Lia Hills is a poet, novelist and translator. Her debut novel, The Beginner’s Guide to Living, was released to critical acclaim and was shortlisted for the Victorian, Queensland and Western Australian Premiers’ Literary Awards and the New Zealand Post Book Awards. It has been translated into several languages. Other works include her award-winning poetry collection the possibility of flight and her translation of Marie Darrieussecq’s acclaimed novel, Tom is Dead. She lives with her family in the hills outside Melbourne.
Let’s be totally upfront. I selected this book purely on the basis of the front cover. Gorgeous colours, aren’t they?
Saul is a thirty something young man working in Sydney after several years of adventuring in different parts of the world with his childhood friend, Jed. Saul receives a telephone call advising that Jed has committed suicide.
Instead of returning to their birthplace, Tasmania, for the funeral, Saul jumps in his car and drives to Melbourne. It is a long, boring drive, and the quotes from the writings of Australian novelist, Patrick White, tend to make me apprehensive of where this is all heading.
Melbourne has a shared history for Jed and Saul, and in the room in the boarding house where Jed had been staying, Saul finds a photo of a young Aboriginal woman tucked inside a poetry book. None the wiser on why Jed has resorted to such a final solution, Saul continues his road trip through to Adelaide, then shooting north through to Coober Pedy in search of the woman in the photograph.
This is one long drive interspersed with petrol stops, pit stops in country towns for a cold beer, and toilet breaks behind trees.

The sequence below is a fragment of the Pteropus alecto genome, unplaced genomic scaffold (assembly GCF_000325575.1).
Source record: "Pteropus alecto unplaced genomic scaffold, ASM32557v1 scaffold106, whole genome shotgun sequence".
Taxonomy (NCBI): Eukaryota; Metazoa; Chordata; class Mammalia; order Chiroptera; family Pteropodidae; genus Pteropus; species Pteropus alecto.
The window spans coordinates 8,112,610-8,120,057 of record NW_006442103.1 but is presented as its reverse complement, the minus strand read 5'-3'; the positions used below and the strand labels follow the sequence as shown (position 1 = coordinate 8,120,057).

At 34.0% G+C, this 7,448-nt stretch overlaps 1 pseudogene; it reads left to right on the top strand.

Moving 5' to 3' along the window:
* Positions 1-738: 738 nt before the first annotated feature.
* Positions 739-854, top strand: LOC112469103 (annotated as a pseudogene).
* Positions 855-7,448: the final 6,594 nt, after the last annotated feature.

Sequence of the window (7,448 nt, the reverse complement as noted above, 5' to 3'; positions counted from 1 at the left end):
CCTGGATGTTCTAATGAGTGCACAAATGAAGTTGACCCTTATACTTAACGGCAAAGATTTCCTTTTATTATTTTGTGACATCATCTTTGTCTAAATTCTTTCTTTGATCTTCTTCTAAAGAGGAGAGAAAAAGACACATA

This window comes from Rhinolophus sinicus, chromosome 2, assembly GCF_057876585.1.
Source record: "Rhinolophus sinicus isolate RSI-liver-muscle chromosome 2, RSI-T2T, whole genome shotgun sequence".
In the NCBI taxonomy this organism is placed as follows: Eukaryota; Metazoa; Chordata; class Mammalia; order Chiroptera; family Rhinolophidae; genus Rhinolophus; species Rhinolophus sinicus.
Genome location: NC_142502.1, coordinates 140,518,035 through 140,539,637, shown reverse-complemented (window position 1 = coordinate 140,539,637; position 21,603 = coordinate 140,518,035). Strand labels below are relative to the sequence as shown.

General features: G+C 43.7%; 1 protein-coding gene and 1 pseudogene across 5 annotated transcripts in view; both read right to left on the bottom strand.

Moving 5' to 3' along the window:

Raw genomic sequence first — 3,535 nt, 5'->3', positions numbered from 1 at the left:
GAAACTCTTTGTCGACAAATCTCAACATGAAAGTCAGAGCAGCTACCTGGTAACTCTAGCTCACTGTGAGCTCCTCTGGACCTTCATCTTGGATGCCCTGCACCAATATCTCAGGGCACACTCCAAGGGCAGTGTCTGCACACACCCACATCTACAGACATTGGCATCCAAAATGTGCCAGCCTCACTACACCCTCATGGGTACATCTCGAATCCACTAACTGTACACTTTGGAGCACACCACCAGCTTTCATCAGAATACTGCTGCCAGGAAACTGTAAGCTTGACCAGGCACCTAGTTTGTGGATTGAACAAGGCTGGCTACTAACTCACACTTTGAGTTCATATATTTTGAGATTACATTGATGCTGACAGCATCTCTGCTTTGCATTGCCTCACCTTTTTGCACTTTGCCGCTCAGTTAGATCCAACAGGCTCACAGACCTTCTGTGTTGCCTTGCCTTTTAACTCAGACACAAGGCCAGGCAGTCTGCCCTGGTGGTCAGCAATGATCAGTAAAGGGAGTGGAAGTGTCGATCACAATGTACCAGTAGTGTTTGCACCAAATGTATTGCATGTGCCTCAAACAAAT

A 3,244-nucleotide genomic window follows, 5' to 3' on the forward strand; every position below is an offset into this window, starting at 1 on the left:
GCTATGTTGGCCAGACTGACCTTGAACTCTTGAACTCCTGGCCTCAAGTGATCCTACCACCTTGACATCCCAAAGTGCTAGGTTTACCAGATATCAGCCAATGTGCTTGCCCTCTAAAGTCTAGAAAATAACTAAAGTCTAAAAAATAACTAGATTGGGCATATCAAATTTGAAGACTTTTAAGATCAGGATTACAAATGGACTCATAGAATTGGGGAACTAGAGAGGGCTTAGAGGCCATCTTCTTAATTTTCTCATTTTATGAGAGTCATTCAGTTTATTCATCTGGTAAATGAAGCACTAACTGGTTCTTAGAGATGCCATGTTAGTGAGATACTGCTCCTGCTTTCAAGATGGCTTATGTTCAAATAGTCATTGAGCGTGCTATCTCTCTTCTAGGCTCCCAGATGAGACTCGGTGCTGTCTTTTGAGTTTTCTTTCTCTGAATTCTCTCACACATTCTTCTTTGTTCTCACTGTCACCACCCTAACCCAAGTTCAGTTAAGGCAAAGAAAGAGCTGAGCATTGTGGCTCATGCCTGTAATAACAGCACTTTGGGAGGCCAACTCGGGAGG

I was warned by all those literary quotes, wasn’t I?
Then it hit me: Australia is a huge country with long stretches of nothingness, and it is true that road trips in rural areas do become a series of petrol/food/ personal stops where along the way the traveller focuses on the constant change of scenery. By the time Saul arrives in the underground, opal mining town of Coober Pedy, we are thrilled when he meets up with a lass of German extraction. The human interaction picks up the pace of the storyline and all that descriptive prose, which is beautifully done but wordy, eases off.
Together they travel further north to Australia’s Centre, Alice Springs, stopping with an indigineous acquaintance along the way, where he is able to track down the whereabouts of Jed’s friend in the photo.
Saul gets permission from the traditional land owners to enter the Western Desert where he finally meets up with the woman, Nara. After some days living within the community, and living as they do, he finally learns a secret about Jed.
The long, solo drive to Adelaide was hard work, though the rhythm of the book changed for me once we had some human interaction. Life within an aboriginal community was fascinating and I enjoyed an insight into their spirituality. However, I’m a bit amazed after having read so many reviews that many readers said they benefited reading about the living conditions of aboriginals in rural settlements. Doesn’t anybody read a newspaper anymore?
The Crying Hills is more a painting of a series of beautiful yet harsh landscapes than a novel.
The content, with all its grief, does not make it a fun book to read.
And as for the big secret? Enough to kill yourself over? This did not sit well with me either, though I guess suicide is never a comfortable topic.